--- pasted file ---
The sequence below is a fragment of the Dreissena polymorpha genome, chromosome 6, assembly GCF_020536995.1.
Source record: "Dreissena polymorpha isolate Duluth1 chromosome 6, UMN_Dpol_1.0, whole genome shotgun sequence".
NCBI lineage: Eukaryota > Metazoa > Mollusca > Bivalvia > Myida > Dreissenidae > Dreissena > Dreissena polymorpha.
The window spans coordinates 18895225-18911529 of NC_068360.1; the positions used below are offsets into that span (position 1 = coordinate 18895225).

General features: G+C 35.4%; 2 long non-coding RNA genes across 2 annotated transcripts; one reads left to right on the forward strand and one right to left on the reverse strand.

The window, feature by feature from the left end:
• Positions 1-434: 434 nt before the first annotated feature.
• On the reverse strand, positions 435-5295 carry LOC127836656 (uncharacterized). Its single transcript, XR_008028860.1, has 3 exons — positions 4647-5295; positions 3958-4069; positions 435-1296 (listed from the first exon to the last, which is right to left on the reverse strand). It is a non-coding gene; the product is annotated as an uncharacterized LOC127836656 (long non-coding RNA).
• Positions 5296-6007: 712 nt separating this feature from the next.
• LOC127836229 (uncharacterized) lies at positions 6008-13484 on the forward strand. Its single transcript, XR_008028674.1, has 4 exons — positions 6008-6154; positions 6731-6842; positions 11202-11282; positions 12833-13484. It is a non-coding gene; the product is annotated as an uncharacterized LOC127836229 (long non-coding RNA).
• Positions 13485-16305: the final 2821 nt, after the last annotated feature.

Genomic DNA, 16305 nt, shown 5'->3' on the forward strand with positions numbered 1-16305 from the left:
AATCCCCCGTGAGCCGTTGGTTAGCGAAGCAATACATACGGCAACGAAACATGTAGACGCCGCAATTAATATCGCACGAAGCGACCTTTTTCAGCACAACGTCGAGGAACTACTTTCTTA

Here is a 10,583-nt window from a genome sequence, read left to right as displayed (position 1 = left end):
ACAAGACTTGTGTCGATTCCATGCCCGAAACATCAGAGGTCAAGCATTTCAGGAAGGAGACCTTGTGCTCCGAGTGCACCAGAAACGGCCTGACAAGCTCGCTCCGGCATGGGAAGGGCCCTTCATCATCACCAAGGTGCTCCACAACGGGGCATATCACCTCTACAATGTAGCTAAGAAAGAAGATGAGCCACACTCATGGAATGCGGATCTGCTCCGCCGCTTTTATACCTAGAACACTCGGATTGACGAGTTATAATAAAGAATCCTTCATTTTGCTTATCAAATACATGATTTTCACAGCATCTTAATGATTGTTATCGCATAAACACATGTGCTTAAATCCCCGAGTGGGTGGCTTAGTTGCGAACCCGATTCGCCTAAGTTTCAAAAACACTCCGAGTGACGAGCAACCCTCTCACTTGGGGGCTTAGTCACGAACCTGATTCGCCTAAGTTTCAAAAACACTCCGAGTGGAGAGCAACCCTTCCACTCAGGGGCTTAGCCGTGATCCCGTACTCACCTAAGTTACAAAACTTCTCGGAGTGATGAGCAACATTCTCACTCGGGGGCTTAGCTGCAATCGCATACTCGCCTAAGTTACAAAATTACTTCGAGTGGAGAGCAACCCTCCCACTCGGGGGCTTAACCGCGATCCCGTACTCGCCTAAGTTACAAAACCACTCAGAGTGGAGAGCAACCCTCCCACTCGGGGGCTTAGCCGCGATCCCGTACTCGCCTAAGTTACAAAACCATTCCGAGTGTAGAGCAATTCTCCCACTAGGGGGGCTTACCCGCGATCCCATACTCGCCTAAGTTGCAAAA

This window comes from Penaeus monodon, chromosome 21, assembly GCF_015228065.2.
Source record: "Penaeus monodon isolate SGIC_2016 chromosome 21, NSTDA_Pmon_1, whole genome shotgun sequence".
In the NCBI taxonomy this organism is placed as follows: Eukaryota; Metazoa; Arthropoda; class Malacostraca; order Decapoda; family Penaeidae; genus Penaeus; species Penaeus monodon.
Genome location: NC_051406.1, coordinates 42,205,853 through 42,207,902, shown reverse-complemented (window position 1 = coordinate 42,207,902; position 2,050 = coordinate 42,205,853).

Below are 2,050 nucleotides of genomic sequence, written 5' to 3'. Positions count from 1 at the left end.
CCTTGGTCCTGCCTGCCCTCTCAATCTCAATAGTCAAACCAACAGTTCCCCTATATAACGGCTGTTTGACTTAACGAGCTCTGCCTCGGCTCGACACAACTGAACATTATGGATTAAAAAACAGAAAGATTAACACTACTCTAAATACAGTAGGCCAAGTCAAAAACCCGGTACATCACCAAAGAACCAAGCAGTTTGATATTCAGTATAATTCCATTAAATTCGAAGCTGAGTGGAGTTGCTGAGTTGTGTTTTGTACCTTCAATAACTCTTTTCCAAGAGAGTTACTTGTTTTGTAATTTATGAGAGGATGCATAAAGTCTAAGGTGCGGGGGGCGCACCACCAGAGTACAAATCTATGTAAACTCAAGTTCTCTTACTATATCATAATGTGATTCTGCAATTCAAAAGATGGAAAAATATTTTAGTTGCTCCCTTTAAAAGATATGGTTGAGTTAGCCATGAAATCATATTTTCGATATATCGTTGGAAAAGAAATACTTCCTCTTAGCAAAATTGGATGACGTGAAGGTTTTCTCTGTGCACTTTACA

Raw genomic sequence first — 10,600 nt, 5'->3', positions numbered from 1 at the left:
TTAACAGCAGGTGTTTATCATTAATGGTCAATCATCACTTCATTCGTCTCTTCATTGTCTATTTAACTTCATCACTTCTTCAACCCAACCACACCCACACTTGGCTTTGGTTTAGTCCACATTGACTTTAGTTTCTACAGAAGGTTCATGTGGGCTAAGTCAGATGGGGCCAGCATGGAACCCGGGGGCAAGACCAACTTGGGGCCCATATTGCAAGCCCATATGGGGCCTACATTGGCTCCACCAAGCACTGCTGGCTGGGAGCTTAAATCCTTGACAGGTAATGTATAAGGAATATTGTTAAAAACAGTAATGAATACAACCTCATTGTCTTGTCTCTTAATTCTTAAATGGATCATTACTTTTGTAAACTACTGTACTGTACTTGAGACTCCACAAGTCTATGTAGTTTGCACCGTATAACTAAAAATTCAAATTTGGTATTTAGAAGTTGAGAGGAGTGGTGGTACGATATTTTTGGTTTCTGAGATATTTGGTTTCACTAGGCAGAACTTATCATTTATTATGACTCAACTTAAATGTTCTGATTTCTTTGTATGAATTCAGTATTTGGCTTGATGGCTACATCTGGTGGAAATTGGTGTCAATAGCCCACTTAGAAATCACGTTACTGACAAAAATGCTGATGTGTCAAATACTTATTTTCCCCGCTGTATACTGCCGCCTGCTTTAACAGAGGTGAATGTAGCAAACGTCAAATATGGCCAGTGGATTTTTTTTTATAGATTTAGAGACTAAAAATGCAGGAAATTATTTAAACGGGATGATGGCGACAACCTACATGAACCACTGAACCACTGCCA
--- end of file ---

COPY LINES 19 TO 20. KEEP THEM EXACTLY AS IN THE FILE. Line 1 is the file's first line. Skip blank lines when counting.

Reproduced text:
Genome location: NC_051406.1, coordinates 42,205,853 through 42,207,902, shown reverse-complemented (window position 1 = coordinate 42,207,902; position 2,050 = coordinate 42,205,853).

Below are 2,050 nucleotides of genomic sequence, written 5' to 3'. Positions count from 1 at the left end.